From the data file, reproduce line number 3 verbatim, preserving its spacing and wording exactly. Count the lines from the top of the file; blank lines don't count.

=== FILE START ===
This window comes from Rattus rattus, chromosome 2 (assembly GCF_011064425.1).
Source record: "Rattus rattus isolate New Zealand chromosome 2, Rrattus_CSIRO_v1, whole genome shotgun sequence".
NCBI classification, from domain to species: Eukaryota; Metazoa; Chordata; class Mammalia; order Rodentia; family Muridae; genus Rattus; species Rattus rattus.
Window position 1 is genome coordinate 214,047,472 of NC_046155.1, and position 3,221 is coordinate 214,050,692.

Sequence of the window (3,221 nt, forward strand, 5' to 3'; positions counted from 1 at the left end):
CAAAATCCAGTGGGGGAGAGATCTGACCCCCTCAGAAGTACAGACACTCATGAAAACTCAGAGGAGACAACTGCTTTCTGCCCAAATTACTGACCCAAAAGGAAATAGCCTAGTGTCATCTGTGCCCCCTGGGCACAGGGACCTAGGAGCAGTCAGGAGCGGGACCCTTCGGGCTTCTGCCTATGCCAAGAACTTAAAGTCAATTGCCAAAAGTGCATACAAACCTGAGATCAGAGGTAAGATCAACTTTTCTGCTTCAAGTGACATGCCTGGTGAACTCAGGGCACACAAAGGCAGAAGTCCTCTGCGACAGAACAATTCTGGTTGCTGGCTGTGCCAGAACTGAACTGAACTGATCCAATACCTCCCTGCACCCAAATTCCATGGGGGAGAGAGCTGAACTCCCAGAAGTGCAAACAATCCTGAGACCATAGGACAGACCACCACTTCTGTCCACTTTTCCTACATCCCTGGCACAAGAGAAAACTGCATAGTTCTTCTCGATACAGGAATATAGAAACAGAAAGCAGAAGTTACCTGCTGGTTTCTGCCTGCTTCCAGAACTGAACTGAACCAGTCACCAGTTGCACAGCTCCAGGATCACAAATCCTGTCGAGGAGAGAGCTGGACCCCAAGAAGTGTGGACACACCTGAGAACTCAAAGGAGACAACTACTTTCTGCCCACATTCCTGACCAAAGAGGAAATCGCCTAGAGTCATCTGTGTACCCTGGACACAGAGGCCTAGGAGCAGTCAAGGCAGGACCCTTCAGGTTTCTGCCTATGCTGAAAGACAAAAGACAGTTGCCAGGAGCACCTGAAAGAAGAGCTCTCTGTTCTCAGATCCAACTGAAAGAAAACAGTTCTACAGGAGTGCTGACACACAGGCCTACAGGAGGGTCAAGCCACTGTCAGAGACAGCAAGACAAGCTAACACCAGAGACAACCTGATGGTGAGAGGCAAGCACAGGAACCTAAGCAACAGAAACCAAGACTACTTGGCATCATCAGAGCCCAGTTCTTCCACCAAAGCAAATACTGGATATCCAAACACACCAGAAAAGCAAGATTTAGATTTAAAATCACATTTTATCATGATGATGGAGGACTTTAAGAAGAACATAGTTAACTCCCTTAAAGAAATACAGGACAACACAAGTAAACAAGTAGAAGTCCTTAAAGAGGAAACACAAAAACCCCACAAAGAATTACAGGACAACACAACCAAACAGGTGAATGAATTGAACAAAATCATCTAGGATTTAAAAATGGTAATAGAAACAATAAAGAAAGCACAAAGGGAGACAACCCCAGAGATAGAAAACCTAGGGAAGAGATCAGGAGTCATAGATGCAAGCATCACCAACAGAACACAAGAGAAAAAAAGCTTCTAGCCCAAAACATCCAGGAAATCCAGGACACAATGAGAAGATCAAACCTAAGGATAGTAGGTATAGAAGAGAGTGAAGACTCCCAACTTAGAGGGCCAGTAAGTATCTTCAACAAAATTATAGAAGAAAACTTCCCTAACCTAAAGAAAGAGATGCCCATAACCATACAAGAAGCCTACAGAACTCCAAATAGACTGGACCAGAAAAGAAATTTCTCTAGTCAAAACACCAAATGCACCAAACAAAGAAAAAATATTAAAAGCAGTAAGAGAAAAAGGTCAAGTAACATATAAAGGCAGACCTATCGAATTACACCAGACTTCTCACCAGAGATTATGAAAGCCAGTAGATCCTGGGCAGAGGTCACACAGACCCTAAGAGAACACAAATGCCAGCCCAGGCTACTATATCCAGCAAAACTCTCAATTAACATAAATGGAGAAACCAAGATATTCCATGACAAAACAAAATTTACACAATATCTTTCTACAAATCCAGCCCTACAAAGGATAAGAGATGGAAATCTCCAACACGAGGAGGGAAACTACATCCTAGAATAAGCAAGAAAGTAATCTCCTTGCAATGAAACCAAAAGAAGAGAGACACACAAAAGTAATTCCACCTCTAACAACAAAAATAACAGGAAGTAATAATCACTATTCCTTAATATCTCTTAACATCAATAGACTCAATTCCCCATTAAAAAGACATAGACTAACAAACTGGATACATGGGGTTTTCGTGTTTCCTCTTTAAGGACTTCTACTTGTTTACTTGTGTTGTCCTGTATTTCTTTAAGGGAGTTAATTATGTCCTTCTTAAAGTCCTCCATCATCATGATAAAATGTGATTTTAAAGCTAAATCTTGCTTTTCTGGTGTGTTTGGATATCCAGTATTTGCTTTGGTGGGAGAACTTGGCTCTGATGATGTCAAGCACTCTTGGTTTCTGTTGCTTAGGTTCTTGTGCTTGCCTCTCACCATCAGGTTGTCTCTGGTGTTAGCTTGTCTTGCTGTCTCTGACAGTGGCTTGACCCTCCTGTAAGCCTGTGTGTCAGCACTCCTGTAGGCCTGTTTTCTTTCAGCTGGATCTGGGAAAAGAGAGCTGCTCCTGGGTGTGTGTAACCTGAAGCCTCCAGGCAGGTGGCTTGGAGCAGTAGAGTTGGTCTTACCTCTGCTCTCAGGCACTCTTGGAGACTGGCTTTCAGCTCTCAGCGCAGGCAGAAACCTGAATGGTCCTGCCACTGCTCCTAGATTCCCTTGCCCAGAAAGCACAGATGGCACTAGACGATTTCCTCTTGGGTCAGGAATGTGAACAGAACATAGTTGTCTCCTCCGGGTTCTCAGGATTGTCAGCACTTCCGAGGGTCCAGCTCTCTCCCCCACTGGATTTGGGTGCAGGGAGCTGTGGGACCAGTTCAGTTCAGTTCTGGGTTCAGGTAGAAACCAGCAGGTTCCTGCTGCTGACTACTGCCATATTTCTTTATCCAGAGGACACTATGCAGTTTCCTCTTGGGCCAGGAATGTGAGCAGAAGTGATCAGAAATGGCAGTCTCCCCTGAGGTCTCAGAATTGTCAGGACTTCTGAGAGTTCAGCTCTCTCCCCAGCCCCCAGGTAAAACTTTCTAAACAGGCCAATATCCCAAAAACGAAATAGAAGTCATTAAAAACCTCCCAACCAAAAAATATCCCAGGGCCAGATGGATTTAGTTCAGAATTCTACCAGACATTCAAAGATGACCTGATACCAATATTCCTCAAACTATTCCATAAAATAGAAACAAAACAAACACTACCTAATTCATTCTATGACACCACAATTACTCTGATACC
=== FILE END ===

NCBI classification, from domain to species: Eukaryota; Metazoa; Chordata; class Mammalia; order Rodentia; family Muridae; genus Rattus; species Rattus rattus.